Hidden Gems: The Chicken Squad

If you have not yet read The Chicken Squad mystery series, you are really missing out! Doreen Cronin, the author of Click, Clack, Moo and Diary of a Worm, has another hit on her hands with this easy chapter book series. This book is a great fit for 2nd - 4th grades. I personally used The Chicken Squad: The First Misadventure with my struggling fourth grade readers at the beginning of the year - and they LOVED it. I found it hard to find new easy chapter books for those students, because they had either heard or "read" many of the popular series before or didn't want to read them because they seemed like "baby" books. I mean, no one wants to read the book that everyone else read in 2nd or 3rd grade.
Are you looking for an easy chapter book for your students?  The Chicken Squad will hook any reader, whether they love to read or are struggling. This mystery is a great mentor text for voice and character development. It is also a terrific example for visualization.

Summary of The Chicken Squad

This book is in part told by J.J. Tully, a retired search-and-rescue dog. Tully has to share his yard with a chicken, Moosh, and her crazy chicks. In this adventure, the chicks take on their first case when a squirrel asks for help. Unfortunately, the squirrel doesn't communicate well, and the Chicken Squad has to muddle their way through the mystery. Tully watches this whole thing unfold and decides he had better protect the chicks from themselves. In the end, Tully solves the mystery - and the Chicken Squad!

Teaching The Chicken Squad: Voice, Character Development, and Illustrations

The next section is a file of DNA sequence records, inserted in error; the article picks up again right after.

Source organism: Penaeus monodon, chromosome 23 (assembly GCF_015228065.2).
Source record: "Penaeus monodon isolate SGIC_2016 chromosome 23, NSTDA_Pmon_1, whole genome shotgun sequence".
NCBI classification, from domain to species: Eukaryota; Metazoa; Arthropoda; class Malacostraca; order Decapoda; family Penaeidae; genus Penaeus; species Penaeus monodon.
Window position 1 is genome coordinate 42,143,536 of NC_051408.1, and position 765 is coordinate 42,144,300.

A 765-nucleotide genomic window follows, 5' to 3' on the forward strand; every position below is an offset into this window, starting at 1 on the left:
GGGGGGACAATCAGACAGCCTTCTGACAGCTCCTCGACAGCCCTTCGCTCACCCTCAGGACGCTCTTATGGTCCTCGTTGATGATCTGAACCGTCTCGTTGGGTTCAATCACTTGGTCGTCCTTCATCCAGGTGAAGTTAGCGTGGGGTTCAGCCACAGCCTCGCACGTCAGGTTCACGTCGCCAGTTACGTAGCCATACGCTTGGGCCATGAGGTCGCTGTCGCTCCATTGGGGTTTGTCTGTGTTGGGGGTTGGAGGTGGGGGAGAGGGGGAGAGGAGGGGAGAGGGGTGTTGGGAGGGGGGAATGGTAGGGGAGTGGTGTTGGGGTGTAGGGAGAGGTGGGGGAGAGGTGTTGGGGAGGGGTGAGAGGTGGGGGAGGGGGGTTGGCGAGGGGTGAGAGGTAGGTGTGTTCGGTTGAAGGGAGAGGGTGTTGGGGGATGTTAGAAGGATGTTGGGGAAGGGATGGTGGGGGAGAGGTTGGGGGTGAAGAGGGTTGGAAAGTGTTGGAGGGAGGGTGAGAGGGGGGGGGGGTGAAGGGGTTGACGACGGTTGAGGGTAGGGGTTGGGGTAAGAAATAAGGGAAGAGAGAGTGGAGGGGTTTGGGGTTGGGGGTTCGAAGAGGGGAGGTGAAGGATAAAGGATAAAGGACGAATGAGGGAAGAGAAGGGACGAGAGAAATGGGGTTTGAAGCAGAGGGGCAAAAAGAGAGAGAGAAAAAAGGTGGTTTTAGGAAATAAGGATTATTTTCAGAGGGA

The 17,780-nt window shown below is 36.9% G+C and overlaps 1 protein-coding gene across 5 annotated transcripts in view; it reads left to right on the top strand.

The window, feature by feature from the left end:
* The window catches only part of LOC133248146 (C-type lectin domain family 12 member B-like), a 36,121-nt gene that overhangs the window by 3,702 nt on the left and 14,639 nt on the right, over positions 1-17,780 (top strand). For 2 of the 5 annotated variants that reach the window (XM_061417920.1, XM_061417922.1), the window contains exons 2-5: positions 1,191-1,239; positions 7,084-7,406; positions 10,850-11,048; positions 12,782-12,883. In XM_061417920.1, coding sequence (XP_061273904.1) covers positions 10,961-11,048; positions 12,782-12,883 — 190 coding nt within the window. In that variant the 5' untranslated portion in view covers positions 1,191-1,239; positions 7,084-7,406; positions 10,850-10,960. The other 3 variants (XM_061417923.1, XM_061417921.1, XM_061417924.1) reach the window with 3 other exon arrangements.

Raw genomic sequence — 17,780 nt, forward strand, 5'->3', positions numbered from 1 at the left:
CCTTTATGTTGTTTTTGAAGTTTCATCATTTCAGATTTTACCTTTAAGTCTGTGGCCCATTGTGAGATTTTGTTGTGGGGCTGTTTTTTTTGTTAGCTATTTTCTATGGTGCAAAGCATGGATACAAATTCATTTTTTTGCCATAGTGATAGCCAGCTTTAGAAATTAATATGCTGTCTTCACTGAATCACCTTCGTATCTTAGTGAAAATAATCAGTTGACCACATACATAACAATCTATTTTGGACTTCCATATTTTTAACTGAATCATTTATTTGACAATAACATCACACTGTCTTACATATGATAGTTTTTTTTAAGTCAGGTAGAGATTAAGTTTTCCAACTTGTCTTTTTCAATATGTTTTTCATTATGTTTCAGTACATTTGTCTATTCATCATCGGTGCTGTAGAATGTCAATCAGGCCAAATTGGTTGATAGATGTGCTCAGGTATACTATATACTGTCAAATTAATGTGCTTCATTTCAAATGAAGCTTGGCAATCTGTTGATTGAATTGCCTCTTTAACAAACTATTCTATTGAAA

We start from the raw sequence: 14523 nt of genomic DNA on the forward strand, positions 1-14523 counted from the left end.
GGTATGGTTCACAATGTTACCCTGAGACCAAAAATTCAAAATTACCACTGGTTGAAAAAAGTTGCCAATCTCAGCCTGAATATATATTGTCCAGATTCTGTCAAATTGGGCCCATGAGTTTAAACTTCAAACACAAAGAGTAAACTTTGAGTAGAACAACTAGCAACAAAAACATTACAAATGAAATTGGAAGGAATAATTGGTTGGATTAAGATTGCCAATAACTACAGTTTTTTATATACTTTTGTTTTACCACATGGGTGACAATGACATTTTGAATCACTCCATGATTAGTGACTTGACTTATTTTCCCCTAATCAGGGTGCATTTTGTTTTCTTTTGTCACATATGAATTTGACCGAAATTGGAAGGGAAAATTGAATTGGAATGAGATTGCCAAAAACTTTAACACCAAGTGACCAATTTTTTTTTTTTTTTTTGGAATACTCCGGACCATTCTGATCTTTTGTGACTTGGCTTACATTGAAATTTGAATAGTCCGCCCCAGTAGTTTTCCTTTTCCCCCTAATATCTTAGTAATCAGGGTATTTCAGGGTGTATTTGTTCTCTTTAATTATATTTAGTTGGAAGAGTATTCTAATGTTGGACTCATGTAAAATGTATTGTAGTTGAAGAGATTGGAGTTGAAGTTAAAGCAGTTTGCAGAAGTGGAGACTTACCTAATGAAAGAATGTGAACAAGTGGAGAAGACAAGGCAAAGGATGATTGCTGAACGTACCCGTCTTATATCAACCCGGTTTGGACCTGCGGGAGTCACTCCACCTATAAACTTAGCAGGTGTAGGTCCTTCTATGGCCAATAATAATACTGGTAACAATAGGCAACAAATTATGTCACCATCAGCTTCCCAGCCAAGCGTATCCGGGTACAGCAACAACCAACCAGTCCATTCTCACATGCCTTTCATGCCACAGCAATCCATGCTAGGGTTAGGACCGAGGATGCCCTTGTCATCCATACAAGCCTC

This book is a great story to hook students. When J.J. Tully narrates, the story has a strong voice - the reader can almost hear him talking! Also, the story uses both a first-person and a third-person narrator. Teachers could use this book as a mentor text for learning the different types of narration, as the text could be used as examples for each.  Also, teachers could compare how the feel or sound of the story changed when the type of narrator was switched.

Also, character development is also strong in The Chicken Squad. Students can track the information they learn about each character in order to understand how the author builds them throughout the story. Teachers could also show how characters interact, as well as how one character's actions affect the events and actions of other characters.

Finally, this book has amazing illustrations.  If teachers are trying to help students visualize what they read, this book could be used as a read aloud.  Teachers could pause during the book and have students close their eyes to see a picture in their mind. As students have their picture, the illustrations could be used to show how someone else saw the story. Students could compare their visualizations to the illustrations. Teachers could also show how the illustrations were made using facts from the story. That will help students to understand how the illustrator created his images - which is similar to what readers do when they read.

If you have a student that is looking for an easy chapter book or needs support in order to improve his or her reading, try this The Chicken Squad.  Not only is the book itself fantastic, but it is also a series. Finding a great series has helped turned many children into readers. Once they read the first book, they want to read all of them!
Are you looking for an easy chapter book for your students?  The Chicken Squad will hook any reader, whether they love to read or are struggling. This mystery is a great mentor text for voice and character development. It is also a terrific example for visualization.
If you are looking for a literature guide for The Chicken Squad, I have a complete novel unit in my TPT store.  It has everything needed to teach the book: vocabulary, comprehension questions, grammar activities, and more!

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